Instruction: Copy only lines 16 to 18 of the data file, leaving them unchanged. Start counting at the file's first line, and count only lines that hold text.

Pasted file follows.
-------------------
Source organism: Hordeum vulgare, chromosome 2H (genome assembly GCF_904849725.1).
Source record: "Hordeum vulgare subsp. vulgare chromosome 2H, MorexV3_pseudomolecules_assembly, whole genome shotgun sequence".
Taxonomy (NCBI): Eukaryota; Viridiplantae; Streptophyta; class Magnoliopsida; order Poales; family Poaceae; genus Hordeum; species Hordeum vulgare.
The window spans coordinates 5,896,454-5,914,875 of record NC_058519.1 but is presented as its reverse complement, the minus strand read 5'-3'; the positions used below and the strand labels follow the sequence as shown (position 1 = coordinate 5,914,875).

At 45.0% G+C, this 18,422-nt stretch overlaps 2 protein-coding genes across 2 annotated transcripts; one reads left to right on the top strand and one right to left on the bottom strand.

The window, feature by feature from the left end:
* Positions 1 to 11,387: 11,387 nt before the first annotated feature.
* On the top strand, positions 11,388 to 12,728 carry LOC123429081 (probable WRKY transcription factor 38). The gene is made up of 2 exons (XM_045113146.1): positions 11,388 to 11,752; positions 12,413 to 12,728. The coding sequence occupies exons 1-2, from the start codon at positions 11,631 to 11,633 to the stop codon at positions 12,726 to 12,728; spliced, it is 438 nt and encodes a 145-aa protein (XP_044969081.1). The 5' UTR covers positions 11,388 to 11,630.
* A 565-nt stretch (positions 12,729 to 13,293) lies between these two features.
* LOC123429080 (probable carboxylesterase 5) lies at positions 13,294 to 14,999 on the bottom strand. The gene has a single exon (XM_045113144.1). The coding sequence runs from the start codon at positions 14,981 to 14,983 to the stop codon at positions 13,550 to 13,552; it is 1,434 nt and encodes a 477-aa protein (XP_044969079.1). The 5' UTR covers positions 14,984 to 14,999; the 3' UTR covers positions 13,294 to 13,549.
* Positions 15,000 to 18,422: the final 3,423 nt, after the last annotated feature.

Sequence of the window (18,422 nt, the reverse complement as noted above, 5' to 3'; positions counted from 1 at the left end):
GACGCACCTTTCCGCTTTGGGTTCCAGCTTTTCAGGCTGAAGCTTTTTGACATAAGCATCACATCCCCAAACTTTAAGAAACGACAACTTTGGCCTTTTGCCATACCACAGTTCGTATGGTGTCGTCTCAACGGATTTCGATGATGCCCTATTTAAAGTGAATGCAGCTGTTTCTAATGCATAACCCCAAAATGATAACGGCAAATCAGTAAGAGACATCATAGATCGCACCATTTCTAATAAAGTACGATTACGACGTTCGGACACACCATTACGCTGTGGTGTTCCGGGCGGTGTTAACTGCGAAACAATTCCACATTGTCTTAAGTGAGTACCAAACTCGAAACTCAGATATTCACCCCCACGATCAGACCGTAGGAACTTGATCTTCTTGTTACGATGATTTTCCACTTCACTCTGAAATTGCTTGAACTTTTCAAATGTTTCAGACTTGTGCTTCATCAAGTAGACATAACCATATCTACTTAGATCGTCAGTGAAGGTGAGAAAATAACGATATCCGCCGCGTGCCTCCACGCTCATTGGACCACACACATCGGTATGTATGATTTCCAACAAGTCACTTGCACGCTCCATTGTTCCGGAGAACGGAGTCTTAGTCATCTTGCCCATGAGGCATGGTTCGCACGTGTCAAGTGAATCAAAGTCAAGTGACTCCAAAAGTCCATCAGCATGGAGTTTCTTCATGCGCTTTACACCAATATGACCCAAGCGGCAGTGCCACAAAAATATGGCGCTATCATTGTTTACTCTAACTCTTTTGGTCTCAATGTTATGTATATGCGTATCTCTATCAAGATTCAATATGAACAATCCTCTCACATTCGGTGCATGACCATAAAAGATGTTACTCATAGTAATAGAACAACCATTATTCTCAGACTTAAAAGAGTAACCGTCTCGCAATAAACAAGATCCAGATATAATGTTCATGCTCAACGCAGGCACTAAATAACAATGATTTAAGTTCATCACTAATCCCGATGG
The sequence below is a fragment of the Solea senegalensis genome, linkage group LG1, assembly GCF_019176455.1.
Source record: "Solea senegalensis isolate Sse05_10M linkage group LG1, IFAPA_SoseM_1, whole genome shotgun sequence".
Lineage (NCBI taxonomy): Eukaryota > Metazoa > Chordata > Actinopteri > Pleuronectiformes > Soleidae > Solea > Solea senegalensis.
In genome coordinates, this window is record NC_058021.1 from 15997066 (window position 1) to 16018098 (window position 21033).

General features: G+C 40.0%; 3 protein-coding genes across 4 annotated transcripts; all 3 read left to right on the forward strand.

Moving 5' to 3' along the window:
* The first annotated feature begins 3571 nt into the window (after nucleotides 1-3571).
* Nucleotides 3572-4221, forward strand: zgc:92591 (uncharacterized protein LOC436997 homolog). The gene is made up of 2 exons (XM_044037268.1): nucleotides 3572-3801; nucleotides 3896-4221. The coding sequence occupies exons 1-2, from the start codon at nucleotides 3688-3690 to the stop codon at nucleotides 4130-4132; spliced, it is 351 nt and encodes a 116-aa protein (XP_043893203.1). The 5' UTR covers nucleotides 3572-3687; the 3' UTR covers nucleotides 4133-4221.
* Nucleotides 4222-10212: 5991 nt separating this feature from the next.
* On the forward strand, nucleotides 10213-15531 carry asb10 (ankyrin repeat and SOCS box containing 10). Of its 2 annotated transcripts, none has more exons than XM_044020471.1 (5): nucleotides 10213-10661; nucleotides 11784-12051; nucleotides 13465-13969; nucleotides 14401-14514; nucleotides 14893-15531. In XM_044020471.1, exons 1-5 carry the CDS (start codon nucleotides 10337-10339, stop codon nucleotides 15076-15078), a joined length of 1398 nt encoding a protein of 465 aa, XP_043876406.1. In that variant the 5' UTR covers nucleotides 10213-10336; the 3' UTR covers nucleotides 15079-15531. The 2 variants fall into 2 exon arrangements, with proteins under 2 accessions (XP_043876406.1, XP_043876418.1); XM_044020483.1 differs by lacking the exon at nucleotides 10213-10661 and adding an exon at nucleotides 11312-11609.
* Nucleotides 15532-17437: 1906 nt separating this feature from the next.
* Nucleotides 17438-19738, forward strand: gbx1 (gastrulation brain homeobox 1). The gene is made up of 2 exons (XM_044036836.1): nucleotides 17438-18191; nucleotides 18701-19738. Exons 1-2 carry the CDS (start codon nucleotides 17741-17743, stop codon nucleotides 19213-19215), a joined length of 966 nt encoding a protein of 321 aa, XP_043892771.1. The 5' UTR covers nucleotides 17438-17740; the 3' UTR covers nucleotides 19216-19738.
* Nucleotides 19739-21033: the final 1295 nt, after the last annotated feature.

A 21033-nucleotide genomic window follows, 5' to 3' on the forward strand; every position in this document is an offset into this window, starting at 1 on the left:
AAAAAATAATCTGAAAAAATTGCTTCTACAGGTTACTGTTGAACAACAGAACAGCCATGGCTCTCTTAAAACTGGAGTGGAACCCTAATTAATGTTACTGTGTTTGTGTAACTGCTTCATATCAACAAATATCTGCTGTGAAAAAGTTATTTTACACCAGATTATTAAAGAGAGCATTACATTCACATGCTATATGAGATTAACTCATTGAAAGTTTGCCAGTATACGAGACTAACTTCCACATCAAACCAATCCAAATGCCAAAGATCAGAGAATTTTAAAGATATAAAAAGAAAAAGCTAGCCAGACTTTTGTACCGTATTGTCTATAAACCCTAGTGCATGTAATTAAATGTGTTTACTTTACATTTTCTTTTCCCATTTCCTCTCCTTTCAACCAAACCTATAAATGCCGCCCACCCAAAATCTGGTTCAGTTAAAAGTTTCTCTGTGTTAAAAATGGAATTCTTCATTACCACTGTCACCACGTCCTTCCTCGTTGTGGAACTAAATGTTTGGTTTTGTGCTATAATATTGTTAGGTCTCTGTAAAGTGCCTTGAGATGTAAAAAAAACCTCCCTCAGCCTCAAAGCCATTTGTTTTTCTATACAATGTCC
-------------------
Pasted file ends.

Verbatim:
Lineage (NCBI taxonomy): Eukaryota > Metazoa > Chordata > Actinopteri > Pleuronectiformes > Soleidae > Solea > Solea senegalensis.
In genome coordinates, this window is record NC_058021.1 from 15997066 (window position 1) to 16018098 (window position 21033).

General features: G+C 40.0%; 3 protein-coding genes across 4 annotated transcripts; all 3 read left to right on the forward strand.